After death do us part: How Russian embalmers preserve Lenin and his ‘colleagues’

For almost a century, USSR's founder Vladimir Lenin lies dead and still in the Mausoleum on the Red Square

For almost a century, USSR's founder Vladimir Lenin lies dead and still in the Mausoleum on the Red Square

Oleg Lastochkin/RIA Novosti
The first Soviet leader was loved so much that the country couldn’t face saying goodbye (at least, according to the officials) – so he was frozen in time. Scientists from the USSR were pioneers in the art of embalming, and even traveled abroad to ‘pickle’ other socialist leaders and keep them good and dead in mausoleums.

While alive, the USSR’s founder Vladimir Lenin – who died in January 1924 – never expressed any will to be preserved after death. His widow Nadezhda Krupskaya even wrote a letter to Politburo: “I sincerely ask you not to turn your grief for Lenin into worshipping his personality. It was a burden for him while he was alive.”

Many Bolshevik leaders also opposed the idea of preserving the leader’s body. It made no difference though: Joseph Stalin, who was gradually tightening his grip over the country, was adamant Lenin should be preserved as a socialist saint.

Vladimir Lenin, USSR's

There were two possible ways to save the slowly decaying corpse: Freezing and embalming. While the government initially wanted to go with the first option, a biochemist named Boris Zbarsky convinced the powers that be that embalming was far better. He explained it would prevent Lenin’s skin from changing color and he would subsequently look far more appealing.

How to embalm a leader

With the help of anatomist Vladimir Vorobyov, Zbarsky started their unappetizing operations with Lenin’s body in March 1924. They made around 20 incisions, drilled holes in the skull (the brain and eyes had already been removed, along with most other internal organs) and put the leader in a bath of formaldehyde for a couple of weeks to kill germs and bacteria – ultimately preventing further decay.

Then, Zbarsky and Vorobyov placed Lenin in a bath of spirits to improve skin color and mask cadaveric blemishes that were appearing. Two months had already passed since Lenin’s demise, after all.

Finally, the scientists used a glycerol solution to soften the dead body’s skin. It was important to loosen up the corpse after rigor mortis, as Lenin’s pose would need to be set. Nobody in Russia had done anything like this before, so Zbarsky and Vorobyov were essentially working in the dark, risking everything – especially Stalin’s fury – in case of failure. But they succeeded.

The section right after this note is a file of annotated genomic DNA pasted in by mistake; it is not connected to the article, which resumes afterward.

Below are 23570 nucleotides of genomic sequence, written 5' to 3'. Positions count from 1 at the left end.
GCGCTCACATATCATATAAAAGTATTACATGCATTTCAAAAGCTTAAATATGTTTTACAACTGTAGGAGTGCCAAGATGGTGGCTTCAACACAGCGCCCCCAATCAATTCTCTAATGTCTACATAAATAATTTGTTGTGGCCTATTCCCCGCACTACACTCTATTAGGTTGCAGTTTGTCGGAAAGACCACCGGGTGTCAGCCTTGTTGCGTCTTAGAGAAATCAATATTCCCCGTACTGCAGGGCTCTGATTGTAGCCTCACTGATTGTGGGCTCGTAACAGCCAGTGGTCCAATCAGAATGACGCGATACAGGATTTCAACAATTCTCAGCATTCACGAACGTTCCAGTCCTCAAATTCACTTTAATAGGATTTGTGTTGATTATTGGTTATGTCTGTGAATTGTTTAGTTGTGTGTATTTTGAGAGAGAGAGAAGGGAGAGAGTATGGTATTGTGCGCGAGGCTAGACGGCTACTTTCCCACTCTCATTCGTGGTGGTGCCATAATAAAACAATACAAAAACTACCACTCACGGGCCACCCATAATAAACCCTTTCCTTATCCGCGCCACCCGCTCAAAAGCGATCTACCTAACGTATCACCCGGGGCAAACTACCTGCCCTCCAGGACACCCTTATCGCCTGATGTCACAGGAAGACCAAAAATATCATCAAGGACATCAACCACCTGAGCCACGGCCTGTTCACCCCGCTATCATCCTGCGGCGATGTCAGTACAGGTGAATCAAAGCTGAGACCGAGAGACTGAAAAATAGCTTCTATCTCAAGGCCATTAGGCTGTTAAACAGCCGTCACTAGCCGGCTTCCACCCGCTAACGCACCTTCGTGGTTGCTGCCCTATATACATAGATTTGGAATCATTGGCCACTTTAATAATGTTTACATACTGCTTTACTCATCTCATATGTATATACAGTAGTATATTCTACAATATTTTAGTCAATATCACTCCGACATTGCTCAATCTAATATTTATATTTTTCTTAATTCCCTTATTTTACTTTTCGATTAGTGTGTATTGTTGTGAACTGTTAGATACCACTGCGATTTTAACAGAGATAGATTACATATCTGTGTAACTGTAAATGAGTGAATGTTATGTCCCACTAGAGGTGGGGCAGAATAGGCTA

Lenin’s afterlife

The duo of scientists achieved their fifteen minutes of fame after the government acknowledged their triumphal experience. “It was a unique and unusual challenge – to embalm the whole body with the forms and cellular structure remaining untouched,” Yuri Lopukhin, a Soviet and Russian surgeon, wrote in his book about Lenin’s embalming.

The famous Mausoleum was built in the late 1920s with a special purpose - to contain Lenin's body.

Since then, dead Lenin has been through a lot, including an evacuation to the city of Tyumen (2,100 km east of Moscow) during WWII and several attempts to destroy his body. But the guy is still in good shape, especially for someone who died 94 years ago.

Scientists from a special laboratory still look after him. Once every few months, when the Mausoleum on Red Square is closed, they put him in preservative and inject special solutions. In fact, Lenin now is basically a sack of anti-decay liquids, with most internal organs removed. The exact chemical composition, however, remains classified.

Going worldwide

Eager to help Socialist comrades all around the world, the USSR assisted in preserving the body of Vietnam’s Ho Chi Minh after his death in 1969. Much like Lenin, Ho didn’t want to be embalmed but who cared? A crew of specialists arrived from Moscow, did their job, and after the North won the war Ho was placed in his own Mausoleum in Hanoi.

Ho Chi Minh, a Vietnamese revolutionary leader (before and after his death in 1969).

The same thing happened to North Korea’s Kim Il-sung (died in 1994) and Kim Jong-il (died in 2011). Even though the USSR collapsed in 1991, Russian scientists helped the North Koreans.

Nowadays Lenin, Ho Chi Minh, and the two Kims are the only four leaders in the world embalmed using Soviet-Russian technology. There were more: Bulgaria’s Georgi Dimitrov, Czechoslovakia’s Klement Gottwald, Angola’s Agostinho Neto – but they all were buried after the Socialists lost power in their countries.

As for Mao Zedong, the long-time Communist leader of China (died in 1976), he didn’t have the chance to be properly embalmed as Moscow and Beijing weren’t on good terms back in the 1970s.

The Chinese employed their own way of preserving the body, which was, according to Alexei Yurchak – the author of Bodies of Lenin: The Hidden Science of Communist Sovereignty work – “far more primitive.” So, if you have a leader you’d love to put in a mausoleum, it’s better to pal up with Moscow.

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